And still...dude, "Frozen." Wow. Way to take a Disney princess movie and hang a lantern on it. (The thing with Hans! I knew it and then I thought "Oh, don't be stupid, it's a Disney movie, they'll never do that.")

It was Elsa, of course. The younger sister was a cool heroine, perfectly happy with her, nice kid, but dude, the Snow Queen. The ice palace! Yes, "Let It Go" is in my iTunes right now, and I can't think of the last time I bought a song from a movie soundtrack. (Okay, yes, fine, it was "Despicable Me." And...um....the theme from "The Good, The Bad, And The Ugly." And the Minas Morgul music from LOTR. Hmm, I have eclectic tastes. Anyway.)

We got a princess who was powerful. Like really powerful! Not "I could be so much more if the world would let me" ala "Brave" or "I have a totally socially acceptable nice little power" like "Little Mermaid" and "Tangled." Not even "I am pretty powerful, but someone's going to come along and whomp me flat."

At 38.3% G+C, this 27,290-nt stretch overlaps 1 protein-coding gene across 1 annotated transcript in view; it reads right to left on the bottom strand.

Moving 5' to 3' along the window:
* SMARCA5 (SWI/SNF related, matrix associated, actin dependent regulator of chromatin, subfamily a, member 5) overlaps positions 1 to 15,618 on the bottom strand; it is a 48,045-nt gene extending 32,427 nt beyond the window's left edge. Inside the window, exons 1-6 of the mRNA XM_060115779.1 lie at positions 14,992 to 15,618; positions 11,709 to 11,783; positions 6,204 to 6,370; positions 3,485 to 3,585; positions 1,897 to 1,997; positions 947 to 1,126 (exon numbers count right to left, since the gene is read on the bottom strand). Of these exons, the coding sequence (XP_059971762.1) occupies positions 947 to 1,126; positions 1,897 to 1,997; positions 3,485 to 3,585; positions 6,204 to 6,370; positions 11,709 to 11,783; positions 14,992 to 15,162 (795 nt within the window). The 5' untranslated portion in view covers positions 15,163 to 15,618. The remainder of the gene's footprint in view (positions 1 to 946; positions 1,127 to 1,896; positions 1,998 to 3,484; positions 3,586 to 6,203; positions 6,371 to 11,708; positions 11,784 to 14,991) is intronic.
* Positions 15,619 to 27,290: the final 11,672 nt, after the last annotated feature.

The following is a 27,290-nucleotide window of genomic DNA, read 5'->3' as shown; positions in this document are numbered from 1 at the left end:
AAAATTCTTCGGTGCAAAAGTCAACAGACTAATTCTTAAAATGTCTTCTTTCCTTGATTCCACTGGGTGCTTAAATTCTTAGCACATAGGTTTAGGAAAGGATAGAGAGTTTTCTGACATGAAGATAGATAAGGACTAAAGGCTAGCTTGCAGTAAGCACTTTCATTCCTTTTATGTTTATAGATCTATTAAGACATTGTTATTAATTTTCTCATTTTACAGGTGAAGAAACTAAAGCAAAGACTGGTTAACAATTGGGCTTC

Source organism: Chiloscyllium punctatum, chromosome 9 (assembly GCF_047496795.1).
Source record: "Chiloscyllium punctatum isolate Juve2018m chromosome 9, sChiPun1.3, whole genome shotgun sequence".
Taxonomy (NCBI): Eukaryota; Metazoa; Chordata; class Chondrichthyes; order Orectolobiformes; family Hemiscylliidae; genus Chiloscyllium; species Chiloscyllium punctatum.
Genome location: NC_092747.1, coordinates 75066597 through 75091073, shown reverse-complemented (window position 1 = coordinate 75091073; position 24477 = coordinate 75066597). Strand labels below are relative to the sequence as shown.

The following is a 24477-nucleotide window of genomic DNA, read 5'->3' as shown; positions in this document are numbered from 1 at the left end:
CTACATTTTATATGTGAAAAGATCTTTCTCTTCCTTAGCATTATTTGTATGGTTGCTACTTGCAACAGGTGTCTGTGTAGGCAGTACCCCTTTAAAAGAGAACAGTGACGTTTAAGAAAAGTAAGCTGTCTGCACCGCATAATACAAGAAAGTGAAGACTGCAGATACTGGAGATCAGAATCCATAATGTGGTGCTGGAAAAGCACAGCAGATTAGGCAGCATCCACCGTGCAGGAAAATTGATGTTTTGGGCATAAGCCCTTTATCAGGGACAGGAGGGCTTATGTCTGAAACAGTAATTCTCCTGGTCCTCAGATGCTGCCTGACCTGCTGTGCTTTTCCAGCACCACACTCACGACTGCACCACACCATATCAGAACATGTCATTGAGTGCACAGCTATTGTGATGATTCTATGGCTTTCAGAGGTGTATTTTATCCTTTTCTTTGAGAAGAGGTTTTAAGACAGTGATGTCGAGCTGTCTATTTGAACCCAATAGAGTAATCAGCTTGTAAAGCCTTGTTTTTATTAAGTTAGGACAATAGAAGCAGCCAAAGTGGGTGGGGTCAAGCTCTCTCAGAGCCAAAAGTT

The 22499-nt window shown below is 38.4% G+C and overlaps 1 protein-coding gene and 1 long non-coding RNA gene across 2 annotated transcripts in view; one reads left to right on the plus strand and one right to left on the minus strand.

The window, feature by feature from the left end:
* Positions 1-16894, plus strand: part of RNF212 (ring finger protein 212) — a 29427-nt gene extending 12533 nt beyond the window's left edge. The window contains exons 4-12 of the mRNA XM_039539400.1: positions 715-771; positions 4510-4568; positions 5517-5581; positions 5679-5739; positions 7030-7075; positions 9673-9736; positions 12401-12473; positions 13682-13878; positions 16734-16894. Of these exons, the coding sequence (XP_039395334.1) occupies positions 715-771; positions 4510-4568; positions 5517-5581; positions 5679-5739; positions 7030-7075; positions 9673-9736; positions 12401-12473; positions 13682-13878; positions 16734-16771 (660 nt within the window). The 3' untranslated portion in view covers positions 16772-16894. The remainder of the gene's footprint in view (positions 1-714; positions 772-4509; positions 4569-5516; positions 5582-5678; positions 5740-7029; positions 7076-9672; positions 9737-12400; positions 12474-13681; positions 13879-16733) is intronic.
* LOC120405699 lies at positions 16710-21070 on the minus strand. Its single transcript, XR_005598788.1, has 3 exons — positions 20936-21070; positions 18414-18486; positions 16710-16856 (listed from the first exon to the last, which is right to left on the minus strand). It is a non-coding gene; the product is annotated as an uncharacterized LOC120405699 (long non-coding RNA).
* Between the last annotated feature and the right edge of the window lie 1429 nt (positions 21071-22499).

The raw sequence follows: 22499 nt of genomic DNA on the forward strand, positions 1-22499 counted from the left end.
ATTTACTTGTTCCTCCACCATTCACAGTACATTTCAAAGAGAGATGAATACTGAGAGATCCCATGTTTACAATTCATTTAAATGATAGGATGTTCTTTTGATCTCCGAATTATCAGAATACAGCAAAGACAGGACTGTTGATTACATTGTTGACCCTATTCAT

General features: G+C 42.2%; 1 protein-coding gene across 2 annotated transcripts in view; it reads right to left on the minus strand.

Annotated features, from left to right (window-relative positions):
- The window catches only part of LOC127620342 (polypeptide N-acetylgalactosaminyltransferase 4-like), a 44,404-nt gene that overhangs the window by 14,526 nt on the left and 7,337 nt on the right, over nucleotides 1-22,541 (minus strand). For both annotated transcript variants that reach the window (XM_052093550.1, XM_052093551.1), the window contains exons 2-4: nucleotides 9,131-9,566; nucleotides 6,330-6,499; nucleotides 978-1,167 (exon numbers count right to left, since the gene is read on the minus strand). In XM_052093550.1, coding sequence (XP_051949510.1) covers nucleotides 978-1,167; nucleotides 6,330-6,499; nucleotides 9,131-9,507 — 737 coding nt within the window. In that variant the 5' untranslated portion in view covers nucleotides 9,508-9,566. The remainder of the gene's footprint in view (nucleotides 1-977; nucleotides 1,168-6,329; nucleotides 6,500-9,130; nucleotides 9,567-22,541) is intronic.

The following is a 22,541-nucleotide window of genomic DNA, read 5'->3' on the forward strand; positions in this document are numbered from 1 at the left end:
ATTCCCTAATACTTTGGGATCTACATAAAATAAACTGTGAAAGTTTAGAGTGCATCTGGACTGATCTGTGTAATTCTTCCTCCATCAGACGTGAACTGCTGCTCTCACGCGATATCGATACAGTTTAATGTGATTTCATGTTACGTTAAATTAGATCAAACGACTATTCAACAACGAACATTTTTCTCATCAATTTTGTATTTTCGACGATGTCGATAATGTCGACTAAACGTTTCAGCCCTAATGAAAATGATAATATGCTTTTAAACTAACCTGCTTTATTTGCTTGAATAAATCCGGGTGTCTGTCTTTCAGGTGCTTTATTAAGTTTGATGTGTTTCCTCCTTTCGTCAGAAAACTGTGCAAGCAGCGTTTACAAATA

We didn't even stay stuck on "I wish I didn't have these powers and I could be normal" which is so damn default that I am beyond sick of it. After the initial concealment was off, she was like "Yes! Finally! I'm so relieved I don't have to hide that any more! This is so much better! Let me make a ginormous ice castle and a snow golem servant and sing a really kickass song and you know, I think this place needs some more flying buttresses..."